A number of studies provided clear evidence that primates could detect ICMS of visual cortex at much lower current levels, also using electrodes more closely-spaced than those of Brindley and Dobelle (Bartlett et al., 1977, Bartlett and Doty, 1980 and Doty, 1965). Intracortical microelectrodes were not benign however; chronic implantations revealed astrocytic proliferation around the electrode shank (Schmidt et al., 1976), and unbalanced or excess charge delivery could damage both the electrodes and Apoptosis inhibitor neuronal tissue (Bartlett et al.,
1977 and Brummer et al., 1983). A preliminary human study examining ICMS of visual cortex was published in 1990, the results of which added significant impetus to the effort to develop a cortical visual prosthesis (Bak et al., 1990). Bak et al. reported that three sighted volunteers were able to perceive phosphenes from ICMS at currents up to 100 times lower than those required by surface stimulation. Moreover, the phosphenes were discriminable when stimulated by electrodes
700 µm apart (Bak et al., 1990). Further work identifying thresholds of total charge delivered and charge density, beyond which neuronal damage could be expected to occur ( McCreery et al., 1994), supported the progression to a more systematic evaluation of ICMS of visual www.selleckchem.com/products/MLN-2238.html cortex in a blind volunteer in 1996 ( Schmidt et al., 1996). A key finding from this study was that the chronically blind subject, who was unable to perceive phosphenes from surface stimulation,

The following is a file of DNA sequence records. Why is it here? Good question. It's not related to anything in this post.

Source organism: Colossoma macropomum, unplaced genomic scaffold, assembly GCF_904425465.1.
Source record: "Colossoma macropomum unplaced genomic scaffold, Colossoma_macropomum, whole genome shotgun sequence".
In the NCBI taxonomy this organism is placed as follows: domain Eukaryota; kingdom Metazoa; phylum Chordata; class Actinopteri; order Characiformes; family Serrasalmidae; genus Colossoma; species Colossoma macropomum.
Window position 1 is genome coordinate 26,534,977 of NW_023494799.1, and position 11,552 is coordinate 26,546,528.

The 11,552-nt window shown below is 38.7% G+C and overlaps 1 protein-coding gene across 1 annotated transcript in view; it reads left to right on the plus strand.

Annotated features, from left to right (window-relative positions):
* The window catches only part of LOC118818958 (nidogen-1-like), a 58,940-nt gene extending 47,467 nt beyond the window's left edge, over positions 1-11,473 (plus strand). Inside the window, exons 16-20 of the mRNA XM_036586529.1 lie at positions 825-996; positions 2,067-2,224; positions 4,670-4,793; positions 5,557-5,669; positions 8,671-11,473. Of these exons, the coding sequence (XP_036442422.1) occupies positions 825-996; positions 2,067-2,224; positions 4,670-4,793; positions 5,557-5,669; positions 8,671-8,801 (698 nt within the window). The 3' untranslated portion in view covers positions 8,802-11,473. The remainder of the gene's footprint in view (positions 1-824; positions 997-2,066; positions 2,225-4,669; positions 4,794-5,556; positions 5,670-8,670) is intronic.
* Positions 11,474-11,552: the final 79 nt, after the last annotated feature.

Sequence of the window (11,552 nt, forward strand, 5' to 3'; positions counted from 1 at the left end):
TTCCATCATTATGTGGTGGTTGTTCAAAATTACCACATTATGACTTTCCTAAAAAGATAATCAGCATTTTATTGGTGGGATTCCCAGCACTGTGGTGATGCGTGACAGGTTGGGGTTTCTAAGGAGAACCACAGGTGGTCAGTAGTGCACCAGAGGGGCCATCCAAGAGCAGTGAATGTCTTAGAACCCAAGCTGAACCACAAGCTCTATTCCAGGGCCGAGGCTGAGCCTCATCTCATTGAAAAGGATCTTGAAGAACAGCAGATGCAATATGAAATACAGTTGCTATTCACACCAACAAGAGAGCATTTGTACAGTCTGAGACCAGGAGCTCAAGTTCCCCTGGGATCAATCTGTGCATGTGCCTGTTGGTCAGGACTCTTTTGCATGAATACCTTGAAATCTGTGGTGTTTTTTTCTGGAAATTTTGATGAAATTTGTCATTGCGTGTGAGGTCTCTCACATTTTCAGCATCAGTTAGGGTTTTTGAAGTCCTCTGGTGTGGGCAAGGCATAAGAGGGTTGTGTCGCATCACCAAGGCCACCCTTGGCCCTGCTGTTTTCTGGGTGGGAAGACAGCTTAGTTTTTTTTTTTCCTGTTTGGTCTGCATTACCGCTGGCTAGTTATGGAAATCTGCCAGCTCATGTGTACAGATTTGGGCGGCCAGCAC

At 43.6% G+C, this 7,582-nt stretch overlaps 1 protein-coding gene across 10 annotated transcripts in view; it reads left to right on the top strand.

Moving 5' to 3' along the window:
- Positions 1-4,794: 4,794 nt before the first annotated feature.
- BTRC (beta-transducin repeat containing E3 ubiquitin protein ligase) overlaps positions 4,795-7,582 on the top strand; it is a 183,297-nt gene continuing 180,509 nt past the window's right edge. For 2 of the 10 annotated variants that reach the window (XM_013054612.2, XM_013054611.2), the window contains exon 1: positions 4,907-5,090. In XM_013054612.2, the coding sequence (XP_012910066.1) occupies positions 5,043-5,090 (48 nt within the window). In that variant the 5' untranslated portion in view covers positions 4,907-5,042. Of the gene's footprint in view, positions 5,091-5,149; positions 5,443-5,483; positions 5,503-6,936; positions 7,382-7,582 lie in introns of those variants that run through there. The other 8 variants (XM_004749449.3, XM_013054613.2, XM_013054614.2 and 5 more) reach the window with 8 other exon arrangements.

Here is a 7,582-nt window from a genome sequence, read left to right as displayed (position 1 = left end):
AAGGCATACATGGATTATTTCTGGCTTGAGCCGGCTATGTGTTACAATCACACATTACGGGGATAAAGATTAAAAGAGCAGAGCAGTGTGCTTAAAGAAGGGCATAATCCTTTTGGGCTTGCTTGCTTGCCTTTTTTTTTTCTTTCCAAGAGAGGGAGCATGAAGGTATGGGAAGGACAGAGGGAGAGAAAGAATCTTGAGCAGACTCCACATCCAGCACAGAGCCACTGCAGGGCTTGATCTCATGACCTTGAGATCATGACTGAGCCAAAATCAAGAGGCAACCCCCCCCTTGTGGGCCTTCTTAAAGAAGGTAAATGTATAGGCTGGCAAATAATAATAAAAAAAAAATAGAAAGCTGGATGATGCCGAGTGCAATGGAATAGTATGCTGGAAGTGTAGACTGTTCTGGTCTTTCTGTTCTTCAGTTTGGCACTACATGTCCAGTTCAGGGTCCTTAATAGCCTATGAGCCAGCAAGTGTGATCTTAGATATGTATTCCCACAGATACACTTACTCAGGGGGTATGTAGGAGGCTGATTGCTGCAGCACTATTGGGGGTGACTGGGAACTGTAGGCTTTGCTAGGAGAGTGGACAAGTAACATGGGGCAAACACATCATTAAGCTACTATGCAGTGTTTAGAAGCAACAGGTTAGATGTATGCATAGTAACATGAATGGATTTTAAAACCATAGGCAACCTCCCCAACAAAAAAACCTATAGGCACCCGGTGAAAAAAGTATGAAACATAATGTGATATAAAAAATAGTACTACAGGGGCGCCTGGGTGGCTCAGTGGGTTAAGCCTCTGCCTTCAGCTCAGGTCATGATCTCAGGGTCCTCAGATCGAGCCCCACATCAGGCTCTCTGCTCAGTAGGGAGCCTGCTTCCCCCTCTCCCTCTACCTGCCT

perceived phosphenes from ICMS in a similar manner to sighted volunteers in the previous report ( Schmidt et al., 1996). While this study represents a milestone in the development of a cortical visual prosthesis, significant engineering, surgical, biological and psychophysiological next issues still remained to be addressed before an implant fit for human use could be realized. In the period since, significant work has been undertaken in understanding and addressing these problems, with the goal of developing a functional, wirelessly-operated cortical visual prosthesis with stable long-term performance and an acceptable safety profile. The recent approval of Second Sight׳s Argus II retinal implant in both the US and Europe, and Retina Implant AG׳s European approval of the Alpha IMS implant represents a significant step forwards in the regulatory environment for visual prostheses. Cortical devices remain experimental, however one group recently reported plans to apply for US FDA approval to proceed with human clinical trials (Lane et al., 2012). Given the relatively uncertain outlook for the balance of risk versus benefit for cortical visual prostheses, great rigor must be exercised in the preclinical testing and the recipient selection process.